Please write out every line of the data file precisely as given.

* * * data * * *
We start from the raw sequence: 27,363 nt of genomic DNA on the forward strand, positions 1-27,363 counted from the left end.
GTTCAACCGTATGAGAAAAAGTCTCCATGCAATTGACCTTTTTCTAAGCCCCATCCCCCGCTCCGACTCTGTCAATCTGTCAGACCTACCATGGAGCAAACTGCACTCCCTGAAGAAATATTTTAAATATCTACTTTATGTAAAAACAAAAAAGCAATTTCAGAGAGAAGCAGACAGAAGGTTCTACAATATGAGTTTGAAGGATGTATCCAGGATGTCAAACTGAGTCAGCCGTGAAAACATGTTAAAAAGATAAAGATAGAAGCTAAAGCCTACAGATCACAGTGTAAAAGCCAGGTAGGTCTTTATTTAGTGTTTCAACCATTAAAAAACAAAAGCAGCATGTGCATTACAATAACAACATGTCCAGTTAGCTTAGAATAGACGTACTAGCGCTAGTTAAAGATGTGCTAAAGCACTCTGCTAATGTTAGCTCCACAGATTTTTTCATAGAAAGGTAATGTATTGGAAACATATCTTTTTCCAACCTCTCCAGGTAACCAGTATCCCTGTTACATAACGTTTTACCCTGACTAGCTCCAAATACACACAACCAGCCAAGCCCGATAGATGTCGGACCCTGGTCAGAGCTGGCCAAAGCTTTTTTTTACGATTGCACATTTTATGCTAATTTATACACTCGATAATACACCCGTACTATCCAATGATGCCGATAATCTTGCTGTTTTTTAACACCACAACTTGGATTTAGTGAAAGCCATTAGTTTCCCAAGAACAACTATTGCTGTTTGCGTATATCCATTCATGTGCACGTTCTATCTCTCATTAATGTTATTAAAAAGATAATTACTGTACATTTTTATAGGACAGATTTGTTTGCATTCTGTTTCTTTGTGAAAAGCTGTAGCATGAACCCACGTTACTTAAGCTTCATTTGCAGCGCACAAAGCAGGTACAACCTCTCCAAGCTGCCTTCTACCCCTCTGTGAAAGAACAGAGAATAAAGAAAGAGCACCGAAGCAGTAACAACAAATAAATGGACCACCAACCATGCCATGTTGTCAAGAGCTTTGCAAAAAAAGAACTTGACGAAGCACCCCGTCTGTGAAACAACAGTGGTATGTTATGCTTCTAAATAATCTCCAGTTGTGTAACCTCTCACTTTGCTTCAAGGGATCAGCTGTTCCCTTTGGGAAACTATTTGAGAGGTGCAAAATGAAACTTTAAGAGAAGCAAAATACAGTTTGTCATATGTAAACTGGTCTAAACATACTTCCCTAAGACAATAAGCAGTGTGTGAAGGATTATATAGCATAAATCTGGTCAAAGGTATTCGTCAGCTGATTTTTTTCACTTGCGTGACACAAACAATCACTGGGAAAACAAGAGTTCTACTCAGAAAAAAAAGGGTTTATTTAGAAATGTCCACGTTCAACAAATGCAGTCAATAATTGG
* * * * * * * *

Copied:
We start from the raw sequence: 27,363 nt of genomic DNA on the forward strand, positions 1-27,363 counted from the left end.
GTTCAACCGTATGAGAAAAAGTCTCCATGCAATTGACCTTTTTCTAAGCCCCATCCCCCGCTCCGACTCTGTCAATCTGTCAGACCTACCATGGAGCAAACTGCACTCCCTGAAGAAATATTTTAAATATCTACTTTATGTAAAAACAAAAAAGCAATTTCAGAGAGAAGCAGACAGAAGGTTCTACAATATGAGTTTGAAGGATGTATCCAGGATGTCAAACTGAGTCAGCCGTGAAAACATGTTAAAAAGATAAAGATAGAAGCTAAAGCCTACAGATCACAGTGTAAAAGCCAGGTAGGTCTTTATTTAGTGTTTCAACCATTAAAAAACAAAAGCAGCATGTGCATTACAATAACAACATGTCCAGTTAGCTTAGAATAGACGTACTAGCGCTAGTTAAAGATGTGCTAAAGCACTCTGCTAATGTTAGCTCCACAGATTTTTTCATAGAAAGGTAATGTATTGGAAACATATCTTTTTCCAACCTCTCCAGGTAACCAGTATCCCTGTTACATAACGTTTTACCCTGACTAGCTCCAAATACACACAACCAGCCAAGCCCGATAGATGTCGGACCCTGGTCAGAGCTGGCCAAAGCTTTTTTTTACGATTGCACATTTTATGCTAATTTATACACTCGATAATACACCCGTACTATCCAATGATGCCGATAATCTTGCTGTTTTTTAACACCACAACTTGGATTTAGTGAAAGCCATTAGTTTCCCAAGAACAACTATTGCTGTTTGCGTATATCCATTCATGTGCACGTTCTATCTCTCATTAATGTTATTAAAAAGATAATTACTGTACATTTTTATAGGACAGATTTGTTTGCATTCTGTTTCTTTGTGAAAAGCTGTAGCATGAACCCACGTTACTTAAGCTTCATTTGCAGCGCACAAAGCAGGTACAACCTCTCCAAGCTGCCTTCTACCCCTCTGTGAAAGAACAGAGAATAAAGAAAGAGCACCGAAGCAGTAACAACAAATAAATGGACCACCAACCATGCCATGTTGTCAAGAGCTTTGCAAAAAAAGAACTTGACGAAGCACCCCGTCTGTGAAACAACAGTGGTATGTTATGCTTCTAAATAATCTCCAGTTGTGTAACCTCTCACTTTGCTTCAAGGGATCAGCTGTTCCCTTTGGGAAACTATTTGAGAGGTGCAAAATGAAACTTTAAGAGAAGCAAAATACAGTTTGTCATATGTAAACTGGTCTAAACATACTTCCCTAAGACAATAAGCAGTGTGTGAAGGATTATATAGCATAAATCTGGTCAAAGGTATTCGTCAGCTGATTTTTTTCACTTGCGTGACACAAACAATCACTGGGAAAACAAGAGTTCTACTCAGAAAAAAAAGGGTTTATTTAGAAATGTCCACGTTCAACAAATGCAGTCAATAATTGG